By: Melissa Lantsman
Political Convention [puh-lit-i-kuh l kuh n-ven-shuh n] noun
- A meeting or formal assembly of delegates for discussion on particular matters of common concern related to a political party.
- A weekend of drinking in a Canadian city (and if you’re a conservative) that is not Toronto with old friends who believe generally in lower taxes and are passionate about an issue you’ve never heard of.
The biggest challenge any organization (in this case a political party) faces is when its most passionate advocates become quiet.
Any way you look at it, a convention is where a party is unified and energized – and is fundamental to setting direction. It’s where party faithful spend a couple days telling its leadership where to go and how to get there.
Conventions are where political parties develop their value proposition. In some cases, it’s a test for party leaders to ensure they have the confidence of grassroots supporters, it’s where its executive lay leadership is elected and it is always a place where the next party leader is discussed even if there is no formal race at that time. Always.
This year is special for the upcoming Conservative Convention in May. First, I’ll be there. Second, it’s in Vancouver which will afford you an additional three hours of drin…conventioning when coming from Toronto. And most importantly, it’s a crucial time for the Conservative Party of Canada – after a crushing defeat in the last election where Canadians soundly rejected a more conservative policy direction (arguable, but let’s placate here for a moment) – the Conservative Party needs to have a tough and candid conversation about what went wrong and how they’re (we’re) going to fix it.
The Party will elect a new leader next year – but I suspect there may even be one or two conversations at the convention about that. The next campaign will be two years after that – and if you don’t think that’s a long time – you’re probably living in a world outside politics, because in politics – it is an eternity.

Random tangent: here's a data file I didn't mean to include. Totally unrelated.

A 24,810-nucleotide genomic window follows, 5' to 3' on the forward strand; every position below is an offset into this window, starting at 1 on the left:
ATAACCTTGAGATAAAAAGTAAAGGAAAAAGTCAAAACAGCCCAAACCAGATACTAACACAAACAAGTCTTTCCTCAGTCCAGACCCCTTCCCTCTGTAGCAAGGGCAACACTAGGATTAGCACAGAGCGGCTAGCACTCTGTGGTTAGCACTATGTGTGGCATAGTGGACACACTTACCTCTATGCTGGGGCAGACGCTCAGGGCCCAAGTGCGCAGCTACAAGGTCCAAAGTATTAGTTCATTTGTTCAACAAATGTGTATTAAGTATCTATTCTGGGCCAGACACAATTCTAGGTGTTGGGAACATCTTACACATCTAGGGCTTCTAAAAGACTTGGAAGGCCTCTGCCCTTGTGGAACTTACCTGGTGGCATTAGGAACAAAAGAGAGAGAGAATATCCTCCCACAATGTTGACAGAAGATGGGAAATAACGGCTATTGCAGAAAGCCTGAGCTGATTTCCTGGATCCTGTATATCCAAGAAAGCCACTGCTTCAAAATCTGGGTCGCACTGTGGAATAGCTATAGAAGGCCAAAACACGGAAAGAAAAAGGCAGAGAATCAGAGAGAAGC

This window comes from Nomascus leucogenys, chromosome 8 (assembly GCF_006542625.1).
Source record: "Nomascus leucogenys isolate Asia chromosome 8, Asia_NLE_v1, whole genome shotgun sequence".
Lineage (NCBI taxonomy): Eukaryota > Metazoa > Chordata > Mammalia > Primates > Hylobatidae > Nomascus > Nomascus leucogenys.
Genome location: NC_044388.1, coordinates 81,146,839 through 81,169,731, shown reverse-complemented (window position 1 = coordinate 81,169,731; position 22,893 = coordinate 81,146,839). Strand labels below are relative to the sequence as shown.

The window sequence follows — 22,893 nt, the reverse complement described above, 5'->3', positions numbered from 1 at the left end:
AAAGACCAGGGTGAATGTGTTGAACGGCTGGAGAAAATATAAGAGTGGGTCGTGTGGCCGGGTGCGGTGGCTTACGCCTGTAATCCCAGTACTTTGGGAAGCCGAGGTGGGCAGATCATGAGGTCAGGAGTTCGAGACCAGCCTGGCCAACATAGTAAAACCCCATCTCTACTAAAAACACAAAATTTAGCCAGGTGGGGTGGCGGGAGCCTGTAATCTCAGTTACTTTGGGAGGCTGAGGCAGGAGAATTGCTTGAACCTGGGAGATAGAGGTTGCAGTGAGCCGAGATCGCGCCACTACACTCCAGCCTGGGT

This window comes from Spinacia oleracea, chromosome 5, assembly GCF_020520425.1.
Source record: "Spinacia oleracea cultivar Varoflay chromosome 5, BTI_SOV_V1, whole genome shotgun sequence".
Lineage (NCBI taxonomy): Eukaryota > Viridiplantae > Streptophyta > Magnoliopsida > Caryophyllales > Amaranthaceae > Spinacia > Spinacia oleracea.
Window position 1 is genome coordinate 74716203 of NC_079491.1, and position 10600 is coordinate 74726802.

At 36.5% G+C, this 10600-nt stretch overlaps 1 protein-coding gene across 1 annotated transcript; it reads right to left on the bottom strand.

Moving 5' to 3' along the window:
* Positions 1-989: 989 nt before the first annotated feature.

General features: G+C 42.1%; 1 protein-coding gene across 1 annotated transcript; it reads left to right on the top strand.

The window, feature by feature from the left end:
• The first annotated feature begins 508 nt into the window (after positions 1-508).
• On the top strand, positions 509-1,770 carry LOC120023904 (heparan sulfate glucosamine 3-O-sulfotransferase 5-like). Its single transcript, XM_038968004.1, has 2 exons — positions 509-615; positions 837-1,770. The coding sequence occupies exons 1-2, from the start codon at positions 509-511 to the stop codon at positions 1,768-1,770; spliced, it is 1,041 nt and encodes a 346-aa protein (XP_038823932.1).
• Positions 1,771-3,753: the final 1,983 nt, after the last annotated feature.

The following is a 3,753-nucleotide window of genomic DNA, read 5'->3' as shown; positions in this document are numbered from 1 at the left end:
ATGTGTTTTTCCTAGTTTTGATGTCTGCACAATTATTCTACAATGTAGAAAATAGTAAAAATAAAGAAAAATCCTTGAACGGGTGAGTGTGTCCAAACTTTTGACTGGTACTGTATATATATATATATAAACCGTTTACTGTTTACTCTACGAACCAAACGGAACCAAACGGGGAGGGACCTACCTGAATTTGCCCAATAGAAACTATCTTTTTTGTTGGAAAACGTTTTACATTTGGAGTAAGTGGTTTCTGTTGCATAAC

In short, this is a policy convention, where many resolutions – some more welcomed than others will be vigorously debated on the convention floor. It will be one of the most watched in our party’s history. Some of those resolutions will be really interesting, some very procedural and some very boring for spectators of this sport (that is the standard disclaimer in case you are disappointed).
Here’s the important part: as a young person involved in politics, conventions are an opportunity to shape our future with much more than a vote in a general election. They are an opportunity to bring forward the issues that matter most, enshrine them in our party’s constitution and make them party policy. With that we hold our leader to account to espouse the direction the party sets.
Melissa Lantsman was part of CJPAC’s first cohort of Fellows. She is a recovering political staffer working and living in Toronto.